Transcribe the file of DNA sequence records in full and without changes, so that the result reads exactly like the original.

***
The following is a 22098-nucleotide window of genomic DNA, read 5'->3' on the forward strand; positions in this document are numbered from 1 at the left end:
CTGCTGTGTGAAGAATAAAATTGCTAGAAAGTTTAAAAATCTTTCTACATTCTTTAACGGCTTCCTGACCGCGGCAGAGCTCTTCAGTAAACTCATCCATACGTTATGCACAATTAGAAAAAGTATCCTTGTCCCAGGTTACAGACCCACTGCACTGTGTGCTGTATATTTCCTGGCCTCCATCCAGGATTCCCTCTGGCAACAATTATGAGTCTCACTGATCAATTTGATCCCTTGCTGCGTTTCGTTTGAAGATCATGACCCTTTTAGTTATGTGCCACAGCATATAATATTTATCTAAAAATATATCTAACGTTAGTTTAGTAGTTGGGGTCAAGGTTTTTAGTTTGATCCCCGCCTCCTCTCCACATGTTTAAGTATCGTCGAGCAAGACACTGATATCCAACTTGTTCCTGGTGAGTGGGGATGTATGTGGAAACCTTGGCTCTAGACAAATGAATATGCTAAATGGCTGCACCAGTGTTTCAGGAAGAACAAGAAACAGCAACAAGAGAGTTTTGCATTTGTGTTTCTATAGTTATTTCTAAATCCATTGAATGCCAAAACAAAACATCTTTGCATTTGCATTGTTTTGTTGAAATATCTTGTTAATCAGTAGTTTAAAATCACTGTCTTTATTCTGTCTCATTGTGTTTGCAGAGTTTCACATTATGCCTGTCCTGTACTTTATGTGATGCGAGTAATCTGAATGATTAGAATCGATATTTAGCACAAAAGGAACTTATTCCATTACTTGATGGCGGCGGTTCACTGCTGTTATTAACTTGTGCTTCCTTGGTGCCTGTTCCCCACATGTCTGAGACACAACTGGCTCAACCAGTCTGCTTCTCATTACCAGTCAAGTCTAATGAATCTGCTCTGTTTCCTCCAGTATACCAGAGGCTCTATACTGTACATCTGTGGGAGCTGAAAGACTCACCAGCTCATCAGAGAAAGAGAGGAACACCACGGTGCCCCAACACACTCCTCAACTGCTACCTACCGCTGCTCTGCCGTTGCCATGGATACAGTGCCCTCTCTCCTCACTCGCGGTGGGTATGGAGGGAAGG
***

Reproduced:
The following is a 22098-nucleotide window of genomic DNA, read 5'->3' on the forward strand; positions in this document are numbered from 1 at the left end:
CTGCTGTGTGAAGAATAAAATTGCTAGAAAGTTTAAAAATCTTTCTACATTCTTTAACGGCTTCCTGACCGCGGCAGAGCTCTTCAGTAAACTCATCCATACGTTATGCACAATTAGAAAAAGTATCCTTGTCCCAGGTTACAGACCCACTGCACTGTGTGCTGTATATTTCCTGGCCTCCATCCAGGATTCCCTCTGGCAACAATTATGAGTCTCACTGATCAATTTGATCCCTTGCTGCGTTTCGTTTGAAGATCATGACCCTTTTAGTTATGTGCCACAGCATATAATATTTATCTAAAAATATATCTAACGTTAGTTTAGTAGTTGGGGTCAAGGTTTTTAGTTTGATCCCCGCCTCCTCTCCACATGTTTAAGTATCGTCGAGCAAGACACTGATATCCAACTTGTTCCTGGTGAGTGGGGATGTATGTGGAAACCTTGGCTCTAGACAAATGAATATGCTAAATGGCTGCACCAGTGTTTCAGGAAGAACAAGAAACAGCAACAAGAGAGTTTTGCATTTGTGTTTCTATAGTTATTTCTAAATCCATTGAATGCCAAAACAAAACATCTTTGCATTTGCATTGTTTTGTTGAAATATCTTGTTAATCAGTAGTTTAAAATCACTGTCTTTATTCTGTCTCATTGTGTTTGCAGAGTTTCACATTATGCCTGTCCTGTACTTTATGTGATGCGAGTAATCTGAATGATTAGAATCGATATTTAGCACAAAAGGAACTTATTCCATTACTTGATGGCGGCGGTTCACTGCTGTTATTAACTTGTGCTTCCTTGGTGCCTGTTCCCCACATGTCTGAGACACAACTGGCTCAACCAGTCTGCTTCTCATTACCAGTCAAGTCTAATGAATCTGCTCTGTTTCCTCCAGTATACCAGAGGCTCTATACTGTACATCTGTGGGAGCTGAAAGACTCACCAGCTCATCAGAGAAAGAGAGGAACACCACGGTGCCCCAACACACTCCTCAACTGCTACCTACCGCTGCTCTGCCGTTGCCATGGATACAGTGCCCTCTCTCCTCACTCGCGGTGGGTATGGAGGGAAGG